My Book All That Matters Out 20/02/15

I’ve been very busy tapping away over the past six months and this Friday 20th February sees the publication of my book: All That Matters, Women’s Rights in Childbirth.

Published as part of the Guardian Shorts series, it’s a short, sharp, shock of an ebook that distills a lot of what I feel passionate about in to 25,000 words.

According to my editor, this is what it’s all about:

Birth. It is, alongside death, the most universal of all human experiences. One way or another – whether we are parents, offspring or both – we are all affected by childbirth. But for an event so fundamental to all of us, it has a huge variety of cultural, medical, legal and social meanings. So complicated is the field, and so little discussed – especially compared to the immediate before and after of pregnancy and child-rearing – that the person whose body is on the line throughout, the mother-in-the-making, is often readily overlooked in place of other concerns.
Rebecca Schiller’s All That Matters: Women’s rights in childbirth shines a light on the subject in a whole new fashion, setting birth in context amid the struggle for reproductive rights across the world. Frank and forthright, it is full of both powerful argument and her own rich personal experiences as mother, doula, campaigner and researcher.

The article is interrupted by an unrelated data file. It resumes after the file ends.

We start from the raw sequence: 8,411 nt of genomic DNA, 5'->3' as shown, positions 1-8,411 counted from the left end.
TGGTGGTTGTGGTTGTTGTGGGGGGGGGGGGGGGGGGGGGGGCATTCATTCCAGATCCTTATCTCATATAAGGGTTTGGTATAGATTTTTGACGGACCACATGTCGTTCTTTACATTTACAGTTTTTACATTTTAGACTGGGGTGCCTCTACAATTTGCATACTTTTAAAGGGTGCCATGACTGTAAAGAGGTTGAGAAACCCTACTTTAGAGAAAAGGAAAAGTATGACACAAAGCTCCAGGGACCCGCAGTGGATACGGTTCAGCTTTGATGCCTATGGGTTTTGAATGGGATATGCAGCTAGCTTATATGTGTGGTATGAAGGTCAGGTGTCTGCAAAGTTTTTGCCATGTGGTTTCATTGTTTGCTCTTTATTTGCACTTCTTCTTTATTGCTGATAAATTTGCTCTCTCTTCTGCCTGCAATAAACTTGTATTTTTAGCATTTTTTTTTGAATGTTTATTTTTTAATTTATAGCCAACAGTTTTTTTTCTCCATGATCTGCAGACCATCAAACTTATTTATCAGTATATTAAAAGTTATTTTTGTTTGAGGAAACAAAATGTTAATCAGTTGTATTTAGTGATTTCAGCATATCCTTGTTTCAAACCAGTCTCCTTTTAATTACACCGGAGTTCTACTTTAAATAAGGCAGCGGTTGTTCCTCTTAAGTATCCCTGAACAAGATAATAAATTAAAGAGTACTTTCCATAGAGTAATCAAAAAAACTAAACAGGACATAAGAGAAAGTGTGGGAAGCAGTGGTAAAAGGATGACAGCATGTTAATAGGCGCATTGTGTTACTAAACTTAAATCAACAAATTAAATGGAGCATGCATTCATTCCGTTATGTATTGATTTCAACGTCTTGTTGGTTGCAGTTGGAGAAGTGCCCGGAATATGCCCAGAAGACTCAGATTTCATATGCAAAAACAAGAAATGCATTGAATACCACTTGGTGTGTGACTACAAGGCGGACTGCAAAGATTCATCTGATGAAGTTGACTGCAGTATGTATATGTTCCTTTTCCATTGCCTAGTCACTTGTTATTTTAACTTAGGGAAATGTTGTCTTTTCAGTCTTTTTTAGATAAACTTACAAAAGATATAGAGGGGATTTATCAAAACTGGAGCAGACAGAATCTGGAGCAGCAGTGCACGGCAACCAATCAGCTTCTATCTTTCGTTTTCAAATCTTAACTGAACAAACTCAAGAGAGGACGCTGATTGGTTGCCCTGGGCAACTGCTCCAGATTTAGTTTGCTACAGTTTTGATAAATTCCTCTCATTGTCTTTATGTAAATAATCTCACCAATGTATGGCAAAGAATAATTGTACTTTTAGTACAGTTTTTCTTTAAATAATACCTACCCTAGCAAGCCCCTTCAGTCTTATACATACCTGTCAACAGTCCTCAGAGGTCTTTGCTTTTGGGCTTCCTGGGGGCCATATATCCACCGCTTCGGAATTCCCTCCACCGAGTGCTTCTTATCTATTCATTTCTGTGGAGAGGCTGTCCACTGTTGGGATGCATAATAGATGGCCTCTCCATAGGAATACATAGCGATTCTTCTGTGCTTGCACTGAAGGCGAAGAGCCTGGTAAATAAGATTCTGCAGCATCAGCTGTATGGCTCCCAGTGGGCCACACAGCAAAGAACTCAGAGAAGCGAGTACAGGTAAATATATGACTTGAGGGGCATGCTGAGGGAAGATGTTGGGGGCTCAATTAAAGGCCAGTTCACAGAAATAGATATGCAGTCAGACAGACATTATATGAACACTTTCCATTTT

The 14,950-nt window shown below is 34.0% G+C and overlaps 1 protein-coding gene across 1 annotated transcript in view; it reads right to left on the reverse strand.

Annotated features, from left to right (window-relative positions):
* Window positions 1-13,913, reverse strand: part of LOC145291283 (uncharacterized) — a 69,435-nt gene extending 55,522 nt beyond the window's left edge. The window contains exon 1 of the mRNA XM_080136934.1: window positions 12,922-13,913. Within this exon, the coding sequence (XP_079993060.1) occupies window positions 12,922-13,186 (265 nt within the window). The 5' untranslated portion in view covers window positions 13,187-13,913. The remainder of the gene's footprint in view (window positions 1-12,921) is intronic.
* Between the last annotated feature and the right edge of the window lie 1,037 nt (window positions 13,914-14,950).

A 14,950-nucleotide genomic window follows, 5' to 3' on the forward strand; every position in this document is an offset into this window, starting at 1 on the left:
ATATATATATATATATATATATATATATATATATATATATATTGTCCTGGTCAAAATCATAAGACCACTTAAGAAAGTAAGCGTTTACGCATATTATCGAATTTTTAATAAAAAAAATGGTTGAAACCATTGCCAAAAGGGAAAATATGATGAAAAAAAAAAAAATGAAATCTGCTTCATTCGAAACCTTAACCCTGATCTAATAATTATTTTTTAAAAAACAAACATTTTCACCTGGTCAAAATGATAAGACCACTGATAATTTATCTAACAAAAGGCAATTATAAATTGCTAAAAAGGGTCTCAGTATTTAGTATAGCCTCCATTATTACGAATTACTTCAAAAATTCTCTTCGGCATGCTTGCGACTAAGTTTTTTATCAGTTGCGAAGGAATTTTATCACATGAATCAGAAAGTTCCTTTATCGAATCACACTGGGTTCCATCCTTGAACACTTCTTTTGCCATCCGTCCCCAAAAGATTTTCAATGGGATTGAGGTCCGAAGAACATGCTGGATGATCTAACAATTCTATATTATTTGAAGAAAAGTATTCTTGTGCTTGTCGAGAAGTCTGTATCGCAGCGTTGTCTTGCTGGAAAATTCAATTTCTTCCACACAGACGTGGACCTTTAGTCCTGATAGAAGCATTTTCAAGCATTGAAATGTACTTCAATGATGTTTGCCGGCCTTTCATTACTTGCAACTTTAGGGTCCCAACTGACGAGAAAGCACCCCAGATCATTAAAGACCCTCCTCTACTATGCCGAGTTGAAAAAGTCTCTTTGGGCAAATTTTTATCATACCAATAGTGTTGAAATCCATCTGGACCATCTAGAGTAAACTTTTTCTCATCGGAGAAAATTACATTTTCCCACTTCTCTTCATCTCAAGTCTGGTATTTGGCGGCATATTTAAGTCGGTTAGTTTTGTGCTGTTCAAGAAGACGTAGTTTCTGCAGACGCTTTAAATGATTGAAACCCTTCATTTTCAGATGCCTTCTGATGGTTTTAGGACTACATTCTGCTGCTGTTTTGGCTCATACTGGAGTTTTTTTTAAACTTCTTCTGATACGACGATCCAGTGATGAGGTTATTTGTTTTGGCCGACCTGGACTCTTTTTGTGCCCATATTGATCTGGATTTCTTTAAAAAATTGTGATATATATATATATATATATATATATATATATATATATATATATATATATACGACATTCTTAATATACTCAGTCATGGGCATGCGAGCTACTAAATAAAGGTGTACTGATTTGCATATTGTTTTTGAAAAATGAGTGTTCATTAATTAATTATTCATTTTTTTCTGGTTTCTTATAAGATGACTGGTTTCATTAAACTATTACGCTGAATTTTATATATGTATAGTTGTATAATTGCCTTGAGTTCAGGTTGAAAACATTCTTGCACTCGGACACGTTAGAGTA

As a mirror to society, childbirth, the attitudes to it, practices around it and experiences of women going through it, reflect the progress that has been made in advancing women’s rights. This reflection also shows us that there’s still a long road ahead.
I’ve been lucky enough to have some great feedback already and you can check out doula and writer Maddie McMahon’s review here. Cristen Pascucci of the US organisation Improving Birth had this to say about it:
I would love to see All That Matters as required reading for all women and feminists, as well as care providers and policy makers. It is a peek into the impetus behind the movement exploding all over the world today towards safer, more rational, more compassionate care in childbirth. I can’t think of a more basic right for a woman than to decide how, where, and with whom she gives birth–and for that right to be respected without question–but I think most people would be shocked to know just how elusive that right is for most women. The issues Rebecca Schiller lays out here are universal and urgent. I urge anyone who cares about women to pay attention to this book.
Find out for yourself what’s happening to indigenous women in Australia, in birth rooms in London and courtrooms in Indiana on Friday. Only £1.99 with 10% of the profits going to Birthrights. Bargain! Link to follow…
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